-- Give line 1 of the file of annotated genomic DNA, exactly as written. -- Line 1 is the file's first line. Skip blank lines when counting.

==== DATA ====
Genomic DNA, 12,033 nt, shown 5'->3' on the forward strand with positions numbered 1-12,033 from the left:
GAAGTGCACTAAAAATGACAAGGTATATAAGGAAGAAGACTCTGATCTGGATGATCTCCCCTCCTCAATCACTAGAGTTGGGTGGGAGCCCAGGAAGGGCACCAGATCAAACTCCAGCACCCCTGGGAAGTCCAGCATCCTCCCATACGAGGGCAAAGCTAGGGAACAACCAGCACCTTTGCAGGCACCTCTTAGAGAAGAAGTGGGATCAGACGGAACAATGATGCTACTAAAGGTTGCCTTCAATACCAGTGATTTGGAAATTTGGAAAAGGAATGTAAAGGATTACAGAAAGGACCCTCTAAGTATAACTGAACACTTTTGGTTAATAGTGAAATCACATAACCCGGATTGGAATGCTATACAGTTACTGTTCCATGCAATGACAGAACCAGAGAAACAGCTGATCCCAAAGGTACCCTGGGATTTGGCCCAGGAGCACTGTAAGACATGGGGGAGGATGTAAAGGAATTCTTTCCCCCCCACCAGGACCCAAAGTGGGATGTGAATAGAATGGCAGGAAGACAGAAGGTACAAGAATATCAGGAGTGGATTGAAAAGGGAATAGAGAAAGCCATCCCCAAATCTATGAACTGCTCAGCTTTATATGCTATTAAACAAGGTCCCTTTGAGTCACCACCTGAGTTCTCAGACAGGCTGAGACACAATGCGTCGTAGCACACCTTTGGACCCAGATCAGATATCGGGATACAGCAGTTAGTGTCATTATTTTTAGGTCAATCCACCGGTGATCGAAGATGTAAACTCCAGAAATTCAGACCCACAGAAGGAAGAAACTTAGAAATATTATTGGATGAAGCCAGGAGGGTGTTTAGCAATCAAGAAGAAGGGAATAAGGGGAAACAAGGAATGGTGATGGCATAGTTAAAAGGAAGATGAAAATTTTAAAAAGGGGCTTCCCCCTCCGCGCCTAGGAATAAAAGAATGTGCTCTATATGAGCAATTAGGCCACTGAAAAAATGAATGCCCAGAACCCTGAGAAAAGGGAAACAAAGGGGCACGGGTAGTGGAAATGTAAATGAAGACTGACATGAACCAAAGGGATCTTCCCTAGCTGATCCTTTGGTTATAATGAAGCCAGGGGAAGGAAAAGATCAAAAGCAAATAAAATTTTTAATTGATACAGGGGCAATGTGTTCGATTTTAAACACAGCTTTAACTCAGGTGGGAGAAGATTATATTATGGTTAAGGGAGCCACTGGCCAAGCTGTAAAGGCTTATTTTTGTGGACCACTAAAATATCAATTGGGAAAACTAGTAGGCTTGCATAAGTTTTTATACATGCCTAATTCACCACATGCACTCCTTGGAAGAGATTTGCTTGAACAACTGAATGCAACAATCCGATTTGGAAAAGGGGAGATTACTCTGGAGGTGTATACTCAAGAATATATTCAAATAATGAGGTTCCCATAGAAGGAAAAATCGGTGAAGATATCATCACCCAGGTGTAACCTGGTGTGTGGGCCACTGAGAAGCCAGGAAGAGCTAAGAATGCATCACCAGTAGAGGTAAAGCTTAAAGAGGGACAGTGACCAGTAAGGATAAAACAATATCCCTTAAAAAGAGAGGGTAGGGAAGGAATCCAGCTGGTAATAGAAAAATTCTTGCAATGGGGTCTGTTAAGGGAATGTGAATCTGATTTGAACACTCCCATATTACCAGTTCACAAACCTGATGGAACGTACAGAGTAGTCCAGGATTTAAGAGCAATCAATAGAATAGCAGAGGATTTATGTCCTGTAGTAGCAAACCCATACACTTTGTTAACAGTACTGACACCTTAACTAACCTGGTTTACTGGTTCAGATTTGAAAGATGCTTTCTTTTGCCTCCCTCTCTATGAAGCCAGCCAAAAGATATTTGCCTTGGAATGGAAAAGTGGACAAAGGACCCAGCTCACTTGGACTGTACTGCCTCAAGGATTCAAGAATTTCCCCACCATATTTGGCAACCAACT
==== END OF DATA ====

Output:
Genomic DNA, 12,033 nt, shown 5'->3' on the forward strand with positions numbered 1-12,033 from the left: